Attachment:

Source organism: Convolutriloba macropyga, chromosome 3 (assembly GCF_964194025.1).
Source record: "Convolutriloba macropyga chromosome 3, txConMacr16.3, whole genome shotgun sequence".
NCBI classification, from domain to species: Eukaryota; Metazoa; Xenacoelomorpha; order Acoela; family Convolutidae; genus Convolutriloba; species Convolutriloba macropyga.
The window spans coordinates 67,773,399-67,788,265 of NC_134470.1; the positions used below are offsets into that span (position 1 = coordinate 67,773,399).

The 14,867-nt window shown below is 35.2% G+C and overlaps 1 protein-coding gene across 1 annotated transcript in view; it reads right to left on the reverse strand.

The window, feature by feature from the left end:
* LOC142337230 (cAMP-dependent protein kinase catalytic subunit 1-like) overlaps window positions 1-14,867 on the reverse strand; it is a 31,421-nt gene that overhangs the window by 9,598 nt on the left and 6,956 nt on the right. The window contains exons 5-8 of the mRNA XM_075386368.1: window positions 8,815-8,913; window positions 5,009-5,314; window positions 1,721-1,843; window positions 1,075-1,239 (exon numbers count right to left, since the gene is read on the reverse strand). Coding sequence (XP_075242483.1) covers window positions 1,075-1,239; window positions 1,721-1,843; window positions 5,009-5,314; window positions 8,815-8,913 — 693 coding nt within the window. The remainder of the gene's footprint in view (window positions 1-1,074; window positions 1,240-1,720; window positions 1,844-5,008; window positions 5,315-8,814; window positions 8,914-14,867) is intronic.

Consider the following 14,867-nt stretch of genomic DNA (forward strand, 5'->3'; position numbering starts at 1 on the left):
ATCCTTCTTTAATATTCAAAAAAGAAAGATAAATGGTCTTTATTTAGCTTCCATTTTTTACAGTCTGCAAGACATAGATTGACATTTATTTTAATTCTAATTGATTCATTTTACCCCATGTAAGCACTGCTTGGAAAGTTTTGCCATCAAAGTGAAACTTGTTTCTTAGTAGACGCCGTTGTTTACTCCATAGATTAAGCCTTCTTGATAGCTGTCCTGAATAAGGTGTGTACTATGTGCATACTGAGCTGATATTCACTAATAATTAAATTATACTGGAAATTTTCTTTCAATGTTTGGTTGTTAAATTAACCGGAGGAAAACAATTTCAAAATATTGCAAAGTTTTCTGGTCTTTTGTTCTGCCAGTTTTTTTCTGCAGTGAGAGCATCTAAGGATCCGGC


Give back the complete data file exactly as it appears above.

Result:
Source organism: Convolutriloba macropyga, chromosome 3 (assembly GCF_964194025.1).
Source record: "Convolutriloba macropyga chromosome 3, txConMacr16.3, whole genome shotgun sequence".
NCBI classification, from domain to species: Eukaryota; Metazoa; Xenacoelomorpha; order Acoela; family Convolutidae; genus Convolutriloba; species Convolutriloba macropyga.
The window spans coordinates 67,773,399-67,788,265 of NC_134470.1; the positions used below are offsets into that span (position 1 = coordinate 67,773,399).

The 14,867-nt window shown below is 35.2% G+C and overlaps 1 protein-coding gene across 1 annotated transcript in view; it reads right to left on the reverse strand.

The window, feature by feature from the left end:
* LOC142337230 (cAMP-dependent protein kinase catalytic subunit 1-like) overlaps window positions 1-14,867 on the reverse strand; it is a 31,421-nt gene that overhangs the window by 9,598 nt on the left and 6,956 nt on the right. The window contains exons 5-8 of the mRNA XM_075386368.1: window positions 8,815-8,913; window positions 5,009-5,314; window positions 1,721-1,843; window positions 1,075-1,239 (exon numbers count right to left, since the gene is read on the reverse strand). Coding sequence (XP_075242483.1) covers window positions 1,075-1,239; window positions 1,721-1,843; window positions 5,009-5,314; window positions 8,815-8,913 — 693 coding nt within the window. The remainder of the gene's footprint in view (window positions 1-1,074; window positions 1,240-1,720; window positions 1,844-5,008; window positions 5,315-8,814; window positions 8,914-14,867) is intronic.

Consider the following 14,867-nt stretch of genomic DNA (forward strand, 5'->3'; position numbering starts at 1 on the left):
ATCCTTCTTTAATATTCAAAAAAGAAAGATAAATGGTCTTTATTTAGCTTCCATTTTTTACAGTCTGCAAGACATAGATTGACATTTATTTTAATTCTAATTGATTCATTTTACCCCATGTAAGCACTGCTTGGAAAGTTTTGCCATCAAAGTGAAACTTGTTTCTTAGTAGACGCCGTTGTTTACTCCATAGATTAAGCCTTCTTGATAGCTGTCCTGAATAAGGTGTGTACTATGTGCATACTGAGCTGATATTCACTAATAATTAAATTATACTGGAAATTTTCTTTCAATGTTTGGTTGTTAAATTAACCGGAGGAAAACAATTTCAAAATATTGCAAAGTTTTCTGGTCTTTTGTTCTGCCAGTTTTTTTCTGCAGTGAGAGCATCTAAGGATCCGGC